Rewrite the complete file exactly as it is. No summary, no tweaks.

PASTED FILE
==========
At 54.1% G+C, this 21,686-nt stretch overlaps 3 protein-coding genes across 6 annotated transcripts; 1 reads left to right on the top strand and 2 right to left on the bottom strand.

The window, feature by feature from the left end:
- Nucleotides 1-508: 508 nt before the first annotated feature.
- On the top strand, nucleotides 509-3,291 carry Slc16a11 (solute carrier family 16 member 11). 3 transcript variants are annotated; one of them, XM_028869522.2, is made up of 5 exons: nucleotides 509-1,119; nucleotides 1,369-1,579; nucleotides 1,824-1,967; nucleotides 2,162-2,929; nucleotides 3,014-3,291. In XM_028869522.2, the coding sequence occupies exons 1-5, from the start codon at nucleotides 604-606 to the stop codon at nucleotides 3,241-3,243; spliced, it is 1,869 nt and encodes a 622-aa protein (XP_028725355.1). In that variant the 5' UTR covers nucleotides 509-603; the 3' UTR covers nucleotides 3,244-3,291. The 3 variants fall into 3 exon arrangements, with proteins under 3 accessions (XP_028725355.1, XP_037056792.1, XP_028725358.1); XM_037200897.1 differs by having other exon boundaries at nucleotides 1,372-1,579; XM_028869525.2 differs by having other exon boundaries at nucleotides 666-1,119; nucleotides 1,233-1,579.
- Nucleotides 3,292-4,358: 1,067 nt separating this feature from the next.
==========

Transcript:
At 54.1% G+C, this 21,686-nt stretch overlaps 3 protein-coding genes across 6 annotated transcripts; 1 reads left to right on the top strand and 2 right to left on the bottom strand.

The window, feature by feature from the left end:
- Nucleotides 1-508: 508 nt before the first annotated feature.
- On the top strand, nucleotides 509-3,291 carry Slc16a11 (solute carrier family 16 member 11). 3 transcript variants are annotated; one of them, XM_028869522.2, is made up of 5 exons: nucleotides 509-1,119; nucleotides 1,369-1,579; nucleotides 1,824-1,967; nucleotides 2,162-2,929; nucleotides 3,014-3,291. In XM_028869522.2, the coding sequence occupies exons 1-5, from the start codon at nucleotides 604-606 to the stop codon at nucleotides 3,241-3,243; spliced, it is 1,869 nt and encodes a 622-aa protein (XP_028725355.1). In that variant the 5' UTR covers nucleotides 509-603; the 3' UTR covers nucleotides 3,244-3,291. The 3 variants fall into 3 exon arrangements, with proteins under 3 accessions (XP_028725355.1, XP_037056792.1, XP_028725358.1); XM_037200897.1 differs by having other exon boundaries at nucleotides 1,372-1,579; XM_028869525.2 differs by having other exon boundaries at nucleotides 666-1,119; nucleotides 1,233-1,579.
- Nucleotides 3,292-4,358: 1,067 nt separating this feature from the next.